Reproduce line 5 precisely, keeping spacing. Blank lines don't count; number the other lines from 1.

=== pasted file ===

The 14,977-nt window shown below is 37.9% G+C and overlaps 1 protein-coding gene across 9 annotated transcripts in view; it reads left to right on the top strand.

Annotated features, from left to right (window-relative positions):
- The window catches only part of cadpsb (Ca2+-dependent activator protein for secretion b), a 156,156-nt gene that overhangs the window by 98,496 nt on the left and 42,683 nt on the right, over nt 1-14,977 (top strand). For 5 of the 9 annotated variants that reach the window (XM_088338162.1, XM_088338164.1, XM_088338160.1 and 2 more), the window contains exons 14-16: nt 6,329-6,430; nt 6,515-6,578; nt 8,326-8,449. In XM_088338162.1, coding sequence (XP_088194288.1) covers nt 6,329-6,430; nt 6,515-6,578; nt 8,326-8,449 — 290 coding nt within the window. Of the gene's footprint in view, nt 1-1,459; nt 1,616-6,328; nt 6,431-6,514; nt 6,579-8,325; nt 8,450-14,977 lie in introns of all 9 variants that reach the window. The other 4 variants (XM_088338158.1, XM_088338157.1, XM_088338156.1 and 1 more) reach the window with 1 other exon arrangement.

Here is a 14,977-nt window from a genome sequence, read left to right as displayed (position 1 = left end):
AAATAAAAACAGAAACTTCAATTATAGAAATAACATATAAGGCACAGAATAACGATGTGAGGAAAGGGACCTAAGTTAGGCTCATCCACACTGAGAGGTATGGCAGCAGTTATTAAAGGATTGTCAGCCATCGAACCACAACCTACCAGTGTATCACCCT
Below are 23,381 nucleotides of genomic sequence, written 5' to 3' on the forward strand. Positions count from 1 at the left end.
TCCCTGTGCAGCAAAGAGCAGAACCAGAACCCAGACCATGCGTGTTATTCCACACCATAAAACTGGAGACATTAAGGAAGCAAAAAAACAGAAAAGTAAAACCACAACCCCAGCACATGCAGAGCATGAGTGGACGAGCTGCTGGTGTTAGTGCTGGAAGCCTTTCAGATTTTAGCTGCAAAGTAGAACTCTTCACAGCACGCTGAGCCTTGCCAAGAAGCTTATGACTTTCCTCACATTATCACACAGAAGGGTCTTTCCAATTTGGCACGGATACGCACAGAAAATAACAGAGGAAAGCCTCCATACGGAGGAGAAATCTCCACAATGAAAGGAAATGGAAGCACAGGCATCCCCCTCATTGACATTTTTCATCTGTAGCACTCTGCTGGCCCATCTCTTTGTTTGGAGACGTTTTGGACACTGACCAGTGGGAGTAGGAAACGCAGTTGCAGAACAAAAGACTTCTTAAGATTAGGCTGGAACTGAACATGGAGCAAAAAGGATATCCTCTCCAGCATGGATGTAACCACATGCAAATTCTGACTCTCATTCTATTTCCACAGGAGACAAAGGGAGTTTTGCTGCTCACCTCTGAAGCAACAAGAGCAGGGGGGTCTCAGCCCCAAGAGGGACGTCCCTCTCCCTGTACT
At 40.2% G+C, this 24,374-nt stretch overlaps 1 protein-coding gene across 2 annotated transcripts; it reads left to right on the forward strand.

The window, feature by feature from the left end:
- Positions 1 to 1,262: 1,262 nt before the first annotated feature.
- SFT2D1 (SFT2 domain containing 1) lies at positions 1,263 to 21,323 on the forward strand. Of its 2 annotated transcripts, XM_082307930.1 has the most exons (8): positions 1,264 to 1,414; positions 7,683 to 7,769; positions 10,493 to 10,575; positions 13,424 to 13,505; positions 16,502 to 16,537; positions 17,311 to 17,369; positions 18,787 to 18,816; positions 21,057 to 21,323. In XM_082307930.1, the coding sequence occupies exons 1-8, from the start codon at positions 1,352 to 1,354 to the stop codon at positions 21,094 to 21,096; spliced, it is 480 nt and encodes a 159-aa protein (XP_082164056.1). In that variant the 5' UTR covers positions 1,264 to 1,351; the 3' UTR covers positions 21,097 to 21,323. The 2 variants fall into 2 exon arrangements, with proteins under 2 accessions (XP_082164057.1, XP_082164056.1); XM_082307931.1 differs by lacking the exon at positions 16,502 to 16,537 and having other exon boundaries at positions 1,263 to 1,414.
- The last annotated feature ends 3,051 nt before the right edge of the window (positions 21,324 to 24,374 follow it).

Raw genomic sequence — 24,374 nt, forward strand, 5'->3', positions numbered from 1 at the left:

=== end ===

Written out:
AAATAAAAACAGAAACTTCAATTATAGAAATAACATATAAGGCACAGAATAACGATGTGAGGAAAGGGACCTAAGTTAGGCTCATCCACACTGAGAGGTATGGCAGCAGTTATTAAAGGATTGTCAGCCATCGAACCACAACCTACCAGTGTATCACCCT